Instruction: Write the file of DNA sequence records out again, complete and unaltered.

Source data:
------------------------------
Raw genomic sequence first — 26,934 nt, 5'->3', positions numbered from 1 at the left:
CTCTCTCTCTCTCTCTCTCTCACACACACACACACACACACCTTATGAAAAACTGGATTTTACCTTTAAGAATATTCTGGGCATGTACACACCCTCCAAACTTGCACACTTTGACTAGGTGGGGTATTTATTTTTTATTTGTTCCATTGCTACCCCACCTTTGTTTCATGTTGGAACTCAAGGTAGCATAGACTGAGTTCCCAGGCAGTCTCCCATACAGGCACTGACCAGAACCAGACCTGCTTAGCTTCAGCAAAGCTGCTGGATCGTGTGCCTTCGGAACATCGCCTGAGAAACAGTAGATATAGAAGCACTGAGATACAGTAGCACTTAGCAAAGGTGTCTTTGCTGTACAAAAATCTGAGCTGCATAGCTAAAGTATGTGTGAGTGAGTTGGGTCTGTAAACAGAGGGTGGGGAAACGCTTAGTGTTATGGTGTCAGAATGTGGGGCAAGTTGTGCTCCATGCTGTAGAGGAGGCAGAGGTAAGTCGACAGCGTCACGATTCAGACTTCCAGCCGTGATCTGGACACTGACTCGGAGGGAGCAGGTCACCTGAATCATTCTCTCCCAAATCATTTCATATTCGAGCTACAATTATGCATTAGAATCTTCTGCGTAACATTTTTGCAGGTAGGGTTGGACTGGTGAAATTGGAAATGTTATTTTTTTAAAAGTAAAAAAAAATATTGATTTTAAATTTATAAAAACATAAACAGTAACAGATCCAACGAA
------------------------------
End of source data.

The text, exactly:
Raw genomic sequence first — 26,934 nt, 5'->3', positions numbered from 1 at the left:
CTCTCTCTCTCTCTCTCTCTCACACACACACACACACACACCTTATGAAAAACTGGATTTTACCTTTAAGAATATTCTGGGCATGTACACACCCTCCAAACTTGCACACTTTGACTAGGTGGGGTATTTATTTTTTATTTGTTCCATTGCTACCCCACCTTTGTTTCATGTTGGAACTCAAGGTAGCATAGACTGAGTTCCCAGGCAGTCTCCCATACAGGCACTGACCAGAACCAGACCTGCTTAGCTTCAGCAAAGCTGCTGGATCGTGTGCCTTCGGAACATCGCCTGAGAAACAGTAGATATAGAAGCACTGAGATACAGTAGCACTTAGCAAAGGTGTCTTTGCTGTACAAAAATCTGAGCTGCATAGCTAAAGTATGTGTGAGTGAGTTGGGTCTGTAAACAGAGGGTGGGGAAACGCTTAGTGTTATGGTGTCAGAATGTGGGGCAAGTTGTGCTCCATGCTGTAGAGGAGGCAGAGGTAAGTCGACAGCGTCACGATTCAGACTTCCAGCCGTGATCTGGACACTGACTCGGAGGGAGCAGGTCACCTGAATCATTCTCTCCCAAATCATTTCATATTCGAGCTACAATTATGCATTAGAATCTTCTGCGTAACATTTTTGCAGGTAGGGTTGGACTGGTGAAATTGGAAATGTTATTTTTTTAAAAGTAAAAAAAAATATTGATTTTAAATTTATAAAAACATAAACAGTAACAGATCCAACGAA